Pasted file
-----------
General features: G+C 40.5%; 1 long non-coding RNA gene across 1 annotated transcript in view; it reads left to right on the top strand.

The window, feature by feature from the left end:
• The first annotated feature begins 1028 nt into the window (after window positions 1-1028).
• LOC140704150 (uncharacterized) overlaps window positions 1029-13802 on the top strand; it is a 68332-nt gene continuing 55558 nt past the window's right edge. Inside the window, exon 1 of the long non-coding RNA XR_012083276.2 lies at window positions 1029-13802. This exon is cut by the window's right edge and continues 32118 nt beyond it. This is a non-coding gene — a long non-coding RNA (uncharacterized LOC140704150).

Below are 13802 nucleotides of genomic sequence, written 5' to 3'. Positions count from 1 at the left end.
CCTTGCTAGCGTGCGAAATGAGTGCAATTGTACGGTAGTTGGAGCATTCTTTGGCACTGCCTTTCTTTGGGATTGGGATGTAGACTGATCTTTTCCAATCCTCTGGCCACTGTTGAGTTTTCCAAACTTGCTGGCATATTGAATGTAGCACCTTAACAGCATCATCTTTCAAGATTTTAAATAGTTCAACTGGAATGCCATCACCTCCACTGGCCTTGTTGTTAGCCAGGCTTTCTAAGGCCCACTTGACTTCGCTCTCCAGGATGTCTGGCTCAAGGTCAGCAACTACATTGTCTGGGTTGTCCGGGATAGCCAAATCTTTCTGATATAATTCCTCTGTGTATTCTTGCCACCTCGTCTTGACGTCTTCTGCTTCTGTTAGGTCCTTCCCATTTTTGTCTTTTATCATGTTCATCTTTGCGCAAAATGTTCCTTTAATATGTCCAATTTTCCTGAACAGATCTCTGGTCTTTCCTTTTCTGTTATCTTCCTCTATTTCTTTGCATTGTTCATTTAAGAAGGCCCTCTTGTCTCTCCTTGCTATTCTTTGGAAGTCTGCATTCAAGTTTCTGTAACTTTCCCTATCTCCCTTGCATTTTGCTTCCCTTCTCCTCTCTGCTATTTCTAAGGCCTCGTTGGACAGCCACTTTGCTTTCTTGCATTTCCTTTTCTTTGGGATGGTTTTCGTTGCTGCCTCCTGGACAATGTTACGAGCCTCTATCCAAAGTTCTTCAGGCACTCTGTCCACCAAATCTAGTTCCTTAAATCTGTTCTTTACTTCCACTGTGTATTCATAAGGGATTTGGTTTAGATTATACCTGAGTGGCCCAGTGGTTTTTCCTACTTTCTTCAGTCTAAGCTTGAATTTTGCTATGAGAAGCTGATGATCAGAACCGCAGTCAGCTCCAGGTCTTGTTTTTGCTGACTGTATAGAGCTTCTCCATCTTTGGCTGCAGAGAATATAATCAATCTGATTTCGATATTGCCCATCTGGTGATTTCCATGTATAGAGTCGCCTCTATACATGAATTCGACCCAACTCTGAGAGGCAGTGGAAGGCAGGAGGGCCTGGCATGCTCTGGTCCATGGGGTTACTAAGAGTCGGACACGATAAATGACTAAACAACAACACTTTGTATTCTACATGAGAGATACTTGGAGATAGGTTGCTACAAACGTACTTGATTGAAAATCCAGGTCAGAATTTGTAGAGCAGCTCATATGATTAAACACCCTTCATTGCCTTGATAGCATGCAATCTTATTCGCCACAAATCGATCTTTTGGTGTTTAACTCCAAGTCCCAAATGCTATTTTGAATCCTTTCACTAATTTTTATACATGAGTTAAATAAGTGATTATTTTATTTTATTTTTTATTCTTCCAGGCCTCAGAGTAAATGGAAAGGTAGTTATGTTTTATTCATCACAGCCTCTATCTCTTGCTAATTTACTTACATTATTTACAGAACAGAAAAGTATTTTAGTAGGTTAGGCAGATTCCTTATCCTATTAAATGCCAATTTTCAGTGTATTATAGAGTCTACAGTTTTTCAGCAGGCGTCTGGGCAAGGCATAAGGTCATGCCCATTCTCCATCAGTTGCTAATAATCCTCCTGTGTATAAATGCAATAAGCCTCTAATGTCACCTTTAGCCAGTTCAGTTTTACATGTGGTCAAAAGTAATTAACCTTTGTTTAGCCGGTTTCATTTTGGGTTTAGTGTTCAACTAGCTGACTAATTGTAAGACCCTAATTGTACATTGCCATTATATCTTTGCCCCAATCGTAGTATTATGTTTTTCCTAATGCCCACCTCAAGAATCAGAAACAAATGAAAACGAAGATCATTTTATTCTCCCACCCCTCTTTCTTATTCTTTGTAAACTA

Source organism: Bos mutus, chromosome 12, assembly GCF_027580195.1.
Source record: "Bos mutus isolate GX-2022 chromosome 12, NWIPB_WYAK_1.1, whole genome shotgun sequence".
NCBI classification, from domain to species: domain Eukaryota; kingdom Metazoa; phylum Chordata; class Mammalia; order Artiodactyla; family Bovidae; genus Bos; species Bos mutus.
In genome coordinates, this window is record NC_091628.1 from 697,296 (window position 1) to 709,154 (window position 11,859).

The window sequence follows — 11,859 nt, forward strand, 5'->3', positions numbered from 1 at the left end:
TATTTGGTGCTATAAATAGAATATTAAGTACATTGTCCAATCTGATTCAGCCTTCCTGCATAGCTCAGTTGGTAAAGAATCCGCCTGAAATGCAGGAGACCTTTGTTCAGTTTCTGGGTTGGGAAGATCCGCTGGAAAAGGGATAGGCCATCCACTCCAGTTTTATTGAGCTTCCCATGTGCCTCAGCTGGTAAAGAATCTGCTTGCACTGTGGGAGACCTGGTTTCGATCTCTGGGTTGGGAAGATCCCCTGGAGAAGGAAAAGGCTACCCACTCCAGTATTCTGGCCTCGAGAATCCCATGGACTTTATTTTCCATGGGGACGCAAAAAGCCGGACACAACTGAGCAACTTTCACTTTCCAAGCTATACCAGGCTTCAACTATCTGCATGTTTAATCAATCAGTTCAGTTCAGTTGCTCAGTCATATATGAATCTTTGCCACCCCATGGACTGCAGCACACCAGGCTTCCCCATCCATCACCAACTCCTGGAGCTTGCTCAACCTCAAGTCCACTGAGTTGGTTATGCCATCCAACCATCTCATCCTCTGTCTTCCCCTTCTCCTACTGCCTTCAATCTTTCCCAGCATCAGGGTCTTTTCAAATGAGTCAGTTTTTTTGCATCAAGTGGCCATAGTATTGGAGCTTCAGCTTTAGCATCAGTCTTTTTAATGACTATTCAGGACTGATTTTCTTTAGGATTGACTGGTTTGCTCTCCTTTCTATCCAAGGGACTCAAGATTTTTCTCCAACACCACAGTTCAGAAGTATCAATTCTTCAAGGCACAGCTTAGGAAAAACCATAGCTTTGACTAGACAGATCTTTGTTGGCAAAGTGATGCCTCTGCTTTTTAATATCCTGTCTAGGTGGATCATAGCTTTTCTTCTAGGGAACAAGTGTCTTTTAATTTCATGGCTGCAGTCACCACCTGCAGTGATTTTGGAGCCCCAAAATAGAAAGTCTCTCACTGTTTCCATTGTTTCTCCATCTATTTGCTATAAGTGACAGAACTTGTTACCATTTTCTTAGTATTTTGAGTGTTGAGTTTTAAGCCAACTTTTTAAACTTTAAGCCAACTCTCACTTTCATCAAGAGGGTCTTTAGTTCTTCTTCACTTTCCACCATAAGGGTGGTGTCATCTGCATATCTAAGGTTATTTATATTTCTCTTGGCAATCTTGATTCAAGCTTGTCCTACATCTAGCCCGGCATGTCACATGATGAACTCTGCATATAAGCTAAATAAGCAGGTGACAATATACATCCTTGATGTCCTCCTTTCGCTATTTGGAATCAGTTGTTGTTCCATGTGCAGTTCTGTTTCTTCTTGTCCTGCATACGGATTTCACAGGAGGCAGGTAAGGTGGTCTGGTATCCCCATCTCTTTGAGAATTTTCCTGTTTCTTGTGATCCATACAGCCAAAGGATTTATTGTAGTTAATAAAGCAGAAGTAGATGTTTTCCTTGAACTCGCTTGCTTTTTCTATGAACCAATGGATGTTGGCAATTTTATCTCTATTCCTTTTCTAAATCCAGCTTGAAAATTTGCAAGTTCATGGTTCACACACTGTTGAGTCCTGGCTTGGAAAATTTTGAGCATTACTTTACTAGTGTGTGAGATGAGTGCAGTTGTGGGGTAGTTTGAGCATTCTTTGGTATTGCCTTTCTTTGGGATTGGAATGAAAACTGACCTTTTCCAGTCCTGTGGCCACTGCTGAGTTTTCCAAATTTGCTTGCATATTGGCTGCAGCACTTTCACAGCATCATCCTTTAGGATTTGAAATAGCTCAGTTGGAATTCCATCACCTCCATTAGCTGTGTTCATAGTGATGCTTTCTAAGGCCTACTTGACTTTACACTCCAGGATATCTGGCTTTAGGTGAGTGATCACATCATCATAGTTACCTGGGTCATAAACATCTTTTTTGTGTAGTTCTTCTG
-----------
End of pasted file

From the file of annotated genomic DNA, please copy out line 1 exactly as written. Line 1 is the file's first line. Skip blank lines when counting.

General features: G+C 40.5%; 1 long non-coding RNA gene across 1 annotated transcript in view; it reads left to right on the top strand.